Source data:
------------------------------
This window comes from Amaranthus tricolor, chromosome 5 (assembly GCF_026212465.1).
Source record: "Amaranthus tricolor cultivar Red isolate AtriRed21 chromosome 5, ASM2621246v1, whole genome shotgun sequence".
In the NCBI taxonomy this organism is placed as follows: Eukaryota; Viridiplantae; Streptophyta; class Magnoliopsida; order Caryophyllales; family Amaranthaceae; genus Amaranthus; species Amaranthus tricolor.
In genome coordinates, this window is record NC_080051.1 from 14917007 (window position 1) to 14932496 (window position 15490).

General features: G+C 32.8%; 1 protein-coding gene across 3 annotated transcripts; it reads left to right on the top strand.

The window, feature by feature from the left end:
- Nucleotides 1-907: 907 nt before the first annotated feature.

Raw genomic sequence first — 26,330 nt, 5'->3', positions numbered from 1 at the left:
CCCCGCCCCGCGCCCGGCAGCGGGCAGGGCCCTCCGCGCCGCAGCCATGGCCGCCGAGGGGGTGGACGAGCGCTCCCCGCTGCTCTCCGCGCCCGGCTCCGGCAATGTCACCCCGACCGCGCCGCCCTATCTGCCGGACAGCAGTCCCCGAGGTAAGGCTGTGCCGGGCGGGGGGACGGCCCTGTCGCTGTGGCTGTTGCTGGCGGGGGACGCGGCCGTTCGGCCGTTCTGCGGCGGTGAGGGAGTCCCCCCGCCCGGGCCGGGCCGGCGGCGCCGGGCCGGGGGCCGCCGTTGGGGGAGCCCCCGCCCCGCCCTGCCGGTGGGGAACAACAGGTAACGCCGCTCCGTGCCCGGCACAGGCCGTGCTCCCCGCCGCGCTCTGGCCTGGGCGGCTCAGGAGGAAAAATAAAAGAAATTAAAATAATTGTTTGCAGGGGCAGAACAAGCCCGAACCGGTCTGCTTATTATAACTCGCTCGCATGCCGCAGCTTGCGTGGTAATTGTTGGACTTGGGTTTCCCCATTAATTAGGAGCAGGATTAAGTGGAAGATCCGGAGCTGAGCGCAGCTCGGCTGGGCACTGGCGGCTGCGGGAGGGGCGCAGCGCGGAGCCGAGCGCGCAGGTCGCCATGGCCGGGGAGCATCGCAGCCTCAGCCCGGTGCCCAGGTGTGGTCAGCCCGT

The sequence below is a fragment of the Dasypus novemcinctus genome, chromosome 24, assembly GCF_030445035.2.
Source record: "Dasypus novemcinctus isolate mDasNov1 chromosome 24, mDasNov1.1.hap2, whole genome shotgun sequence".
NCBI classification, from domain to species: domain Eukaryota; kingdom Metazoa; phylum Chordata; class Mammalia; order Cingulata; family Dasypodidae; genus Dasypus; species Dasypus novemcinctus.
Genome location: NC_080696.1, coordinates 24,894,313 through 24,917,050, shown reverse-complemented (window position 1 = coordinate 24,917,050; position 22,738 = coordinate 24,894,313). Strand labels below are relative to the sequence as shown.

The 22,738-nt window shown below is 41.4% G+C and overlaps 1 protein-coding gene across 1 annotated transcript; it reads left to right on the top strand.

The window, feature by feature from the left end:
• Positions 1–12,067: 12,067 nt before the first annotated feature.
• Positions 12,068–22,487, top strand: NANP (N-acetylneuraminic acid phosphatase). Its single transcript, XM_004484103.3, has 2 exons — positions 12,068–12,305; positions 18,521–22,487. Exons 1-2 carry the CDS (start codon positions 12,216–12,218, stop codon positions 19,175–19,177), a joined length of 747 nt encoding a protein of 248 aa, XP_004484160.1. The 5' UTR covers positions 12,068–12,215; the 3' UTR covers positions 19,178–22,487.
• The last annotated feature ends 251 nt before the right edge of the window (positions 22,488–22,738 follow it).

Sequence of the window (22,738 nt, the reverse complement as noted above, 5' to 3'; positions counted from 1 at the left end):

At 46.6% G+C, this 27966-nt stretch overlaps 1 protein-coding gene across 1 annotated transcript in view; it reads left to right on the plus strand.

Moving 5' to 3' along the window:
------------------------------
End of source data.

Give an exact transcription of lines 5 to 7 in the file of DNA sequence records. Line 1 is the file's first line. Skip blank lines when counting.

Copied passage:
General features: G+C 32.8%; 1 protein-coding gene across 3 annotated transcripts; it reads left to right on the top strand.

The window, feature by feature from the left end:
- Nucleotides 1-907: 907 nt before the first annotated feature.